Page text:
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One on One with Miss Xoli

Miss Xoli, real name Xolisiwe Mgwenya, was born and raised in Kabokweni, Nelspruit. A young, vibrant and self driven vocalist who believes that music is the only way to bring people together in harmony, Xoli is also a 3rd year law student at the University of Limpopo who’s SET to take the house industry by storm one beat at a time.

 

By: Palesa Magoro

 

How long have you been in the industry?

 

 Since 2012, we've been doing music on the backyards Ekasi with my team. Although we had little information about how the industry works, we kept on pushing. We’ve performed at local events (graduations, weddings, parties) and the love for music has been essential throughout.

 

 

 

We are inspired by new and home brewed talent and your song with DJ West has kept us on our feet.  Other than being a vocalist, what else do you do?

 

 My plan is reach the top by producing and being a DJ. I've been taking lessons on how to DJ and so far it has been coming alright. I think amongst the few recognized female DJs in the South African House Industry, I would like to be added to the likes of DJ Zinhle and DJ Cindo.

 

 Has singing always been a huge part of your life?

 

 Yes, I started singing since I was a little girl, mostly in church. I would spend hours and hours behind the mic. I used to perform in every little event in my home town, which has helped in grooming my sphere of singing.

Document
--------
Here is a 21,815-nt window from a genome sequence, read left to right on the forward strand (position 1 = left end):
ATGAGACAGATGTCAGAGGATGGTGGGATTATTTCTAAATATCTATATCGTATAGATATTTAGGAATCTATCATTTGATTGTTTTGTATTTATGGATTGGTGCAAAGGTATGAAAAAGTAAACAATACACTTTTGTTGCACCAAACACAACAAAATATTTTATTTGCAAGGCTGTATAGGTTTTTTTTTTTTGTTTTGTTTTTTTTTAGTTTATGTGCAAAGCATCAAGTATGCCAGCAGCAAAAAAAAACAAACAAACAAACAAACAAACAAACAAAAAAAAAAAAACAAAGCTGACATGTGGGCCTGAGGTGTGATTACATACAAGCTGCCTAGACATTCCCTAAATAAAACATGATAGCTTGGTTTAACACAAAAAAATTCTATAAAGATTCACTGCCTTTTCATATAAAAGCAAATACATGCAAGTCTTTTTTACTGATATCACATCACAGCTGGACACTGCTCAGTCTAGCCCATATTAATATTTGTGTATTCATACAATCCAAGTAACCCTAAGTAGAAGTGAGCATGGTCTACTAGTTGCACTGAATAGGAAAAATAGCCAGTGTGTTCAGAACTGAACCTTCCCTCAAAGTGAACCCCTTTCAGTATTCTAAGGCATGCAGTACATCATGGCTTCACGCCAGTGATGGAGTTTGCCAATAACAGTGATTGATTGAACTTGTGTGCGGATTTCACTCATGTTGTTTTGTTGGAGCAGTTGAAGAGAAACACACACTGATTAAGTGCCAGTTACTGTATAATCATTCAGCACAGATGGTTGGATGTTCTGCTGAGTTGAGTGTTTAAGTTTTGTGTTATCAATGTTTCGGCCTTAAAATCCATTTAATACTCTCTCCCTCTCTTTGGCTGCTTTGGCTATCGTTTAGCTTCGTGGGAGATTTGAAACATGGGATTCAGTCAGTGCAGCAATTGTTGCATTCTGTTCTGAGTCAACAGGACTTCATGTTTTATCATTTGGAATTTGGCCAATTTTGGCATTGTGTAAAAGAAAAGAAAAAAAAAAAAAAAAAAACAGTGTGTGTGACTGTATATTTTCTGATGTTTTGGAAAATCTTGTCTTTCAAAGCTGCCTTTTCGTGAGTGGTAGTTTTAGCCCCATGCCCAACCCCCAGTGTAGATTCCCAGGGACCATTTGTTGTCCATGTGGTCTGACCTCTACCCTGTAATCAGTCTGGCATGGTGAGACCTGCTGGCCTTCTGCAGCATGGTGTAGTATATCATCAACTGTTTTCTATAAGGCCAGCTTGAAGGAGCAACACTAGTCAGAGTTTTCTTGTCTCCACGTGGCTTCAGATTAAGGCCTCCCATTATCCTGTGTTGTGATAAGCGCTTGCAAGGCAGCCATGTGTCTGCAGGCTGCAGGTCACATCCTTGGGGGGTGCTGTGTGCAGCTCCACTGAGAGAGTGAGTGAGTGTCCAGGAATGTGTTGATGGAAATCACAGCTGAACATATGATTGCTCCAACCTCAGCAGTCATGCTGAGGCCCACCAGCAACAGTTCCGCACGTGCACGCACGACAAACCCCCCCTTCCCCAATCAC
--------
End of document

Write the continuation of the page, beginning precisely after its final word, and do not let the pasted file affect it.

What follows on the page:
What do you think about South Africa in terms of House Music?

 

 House music in SA has grown to a much higher level than before. It has its way of bringing people together irrespective of which part of the country they come from. It’s our responsibility to make our music heard.

 

 Are female DJs, producers and singers given enough credit in the industry?

 

 So far, women in the industry are not given enough credit. Women often find themselves at a distinct disadvantage, facing judgment based on their gender. Focus is given on their appearance and less credit is given to their crafts.

 

 

 

Do you think we can use music to communicate social issues including those affecting  the issue of  fees in our  universities?

 

 Yes, music is a form of communication which express the views or opinions of different people in one voice. I believe it is a good platform to communicate issues regarding the  #feesmustfall  movement.

 

 

 

Which genres do you feel most confident in?

 

Commercial house, deep house and afro-pop. Hopefully you will hear one of my songs on afro pop very soon.

 

What can we expect from you in the near future?

 

 

 

There is still a long way to go, but my focus is to promote my two singles and make them known in the South African market. For long term goals, working with Black Coffee, Black Motion and other house music legends would be a lifetime achievement.

 

 

 

Listen to Miss Xoli’s song here:

 

 

 

Miss Xoli- Themba lami

 

https://datafilehost.com/d/dlYkVChSmh

 

 

 

 

 

 Find Miss Xoli on social media:

Facebook: Miss Xolly

 

Instagram: _Xoli

 

Twitter: @_Xolly